The role of economic evaluation in the CAREPATH projectPublished on 5 May 2022
The economic evaluation (EE) of healthcare technologies has become in many European countries and worldwide a basic tool for reimbursement, pricing and purchasing decisions
Public decision makers have the difficult task of combining a double objective: on the one hand, they should identify and favor access of citizens to those therapeutic advances that bring additional health benefits; on the other hand, they should prioritize and implement those interventions, strategies and policies with acceptable value for money under increasingly tight public budget constraints in order to guarantee the financial sustainability of public health systems. In this context, the EE is a tool of undoubted utility when it comes to establishing an explicit and comprehensive framework where health and social costs are compared with therapeutic and social benefits and considered in the decision process in order to improve value for money.
What does an economic evaluation consist of and what objectives does it pursue?
The economic evaluation is based on the need to consider not only the efficacy and security of health interventions and/or technologies for decision-making, but also the resources used in the process. From an economic perspective, the most relevant concept of cost is the so-called opportunity cost.
The opportunity cost of a health intervention can be interpreted as the monetary valuation of said resources. However, the opportunity cost also represents the loss of health and well-being benefits that would have been reached if the resources were used in the best alternative. The synonym of opportunity cost is, therefore, sacrifice.
In this way, the economic evaluation should be interpreted as one more link in the evaluative chain
EE is defined by Drummond et al. as a comparative analysis of alternative courses of action in terms of both their costs and consequences
Since it involves some kind of comparison between alternative treatments, programs and interventions, the correct way to compare two alternatives is to assess what additional costs and effects which are incurred or obtained from a given intervention versus its best alternative (for instance, the routine clinical practice).
Typically, the most commonly used indicator in EE is the incremental cost-effectiveness ratio (ICER):
where A is the alternative of interest and O is the current therapy. In the numerator we compare the costs and in the denominator the effects of the interventions. The interpretation of the numerical results of the ratio would indicate the incremental cost of obtaining an additional gain in terms of health.
The relevance of the perspective chosen
The perspective of the analysis is a key element of the evaluation, which can condition the results achieved and the conclusions derived from them. In Alzheimer's disease, health care resources are only part of the resources mobilized to care for people with this disease. There is a series of long-term care, of a non-health nature, provided from the professional field (telecare, day centers, home support services, facilities,...).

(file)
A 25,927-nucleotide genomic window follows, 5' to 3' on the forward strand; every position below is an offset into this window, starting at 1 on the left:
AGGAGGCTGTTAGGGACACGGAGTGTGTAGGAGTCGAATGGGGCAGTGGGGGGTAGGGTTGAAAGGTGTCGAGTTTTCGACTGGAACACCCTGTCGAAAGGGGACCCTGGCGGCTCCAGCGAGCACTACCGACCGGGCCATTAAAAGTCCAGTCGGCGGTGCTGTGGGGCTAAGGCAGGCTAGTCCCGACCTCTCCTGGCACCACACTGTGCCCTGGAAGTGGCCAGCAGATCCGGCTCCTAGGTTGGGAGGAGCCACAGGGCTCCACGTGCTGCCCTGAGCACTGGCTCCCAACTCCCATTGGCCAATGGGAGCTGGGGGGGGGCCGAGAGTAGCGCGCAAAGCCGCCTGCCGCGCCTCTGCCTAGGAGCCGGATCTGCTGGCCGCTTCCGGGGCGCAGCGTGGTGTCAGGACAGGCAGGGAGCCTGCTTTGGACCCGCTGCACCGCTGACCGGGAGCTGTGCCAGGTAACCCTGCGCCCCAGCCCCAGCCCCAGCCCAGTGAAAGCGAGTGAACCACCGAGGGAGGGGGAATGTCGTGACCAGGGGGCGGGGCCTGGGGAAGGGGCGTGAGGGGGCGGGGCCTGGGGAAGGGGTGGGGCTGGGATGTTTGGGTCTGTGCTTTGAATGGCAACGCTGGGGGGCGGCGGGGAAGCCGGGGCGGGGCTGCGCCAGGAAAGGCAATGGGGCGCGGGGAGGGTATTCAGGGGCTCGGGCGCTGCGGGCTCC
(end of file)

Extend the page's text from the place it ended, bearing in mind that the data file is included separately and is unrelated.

Likewise, the main source of support falls on the families. In the literature it is called family care or informal care
Likewise, it is possible to study the effect of an intervention not only on the patient's health but also on the health and well-being of caregivers (known as spillover effects )
A recent work found that in economic evaluations carried out in the field of Alzheimer’s disease interventions “the inclusion of social cost can also influence the results, as 37% of the economic evaluations included became the dominant strategy after including social costs when they were already cost-effective in the health care perspective.”
The role of economic evaluation in the CAREPATH project
The main purpose of the health economic assessment in CAREPATH project will be (i) to estimate the incremental costs (from the societal and National Health System perspective) of the intervention (CAREPATH-an integrated patient-centred approach- in multimorbid elderly patients with dementia) vs. control, (ii) to reveal the incremental cost per unit of benefit of switching from usual care to the CAREPATH approach, and (iii) to determine whether the CAREPATH approach is a cost-effective option. Therefore, the EE would reveal whether or not the CAREPATH intervention entails not only an improvement in terms of health/clinical outcomes but also in terms of costs. In other words, we will test if CAREPATH is a cost-saving alternative or a “good value for money” intervention in comparison with the usual care in such a target population.
The literature available (FamTechCare , LIVE@Home.Path , D-CARE, Namaste Care Family program , BeyondSilos , TV-AssistDem, PARO) regarding EE of health interventions for the management of conditions of elderly multimorbid patients with dementia is scarce. In addition, a great heterogeneity is observed between the interventions both in their design, which are usually multicomponent, focused both on the care of the person with dementia and their caregiver, and in their assessment, with different outcome measures and target population with different severity of dementia. All this makes it difficult to compare existing interventions.
Health interventions with multiple components represent a major challenge in the field of evaluation. One of the pieces of information to integrate in the evaluation of these technologies is the economic one. In this way, our aim is to generate relevant information for decision-making in the dimension of efficient use of available resources.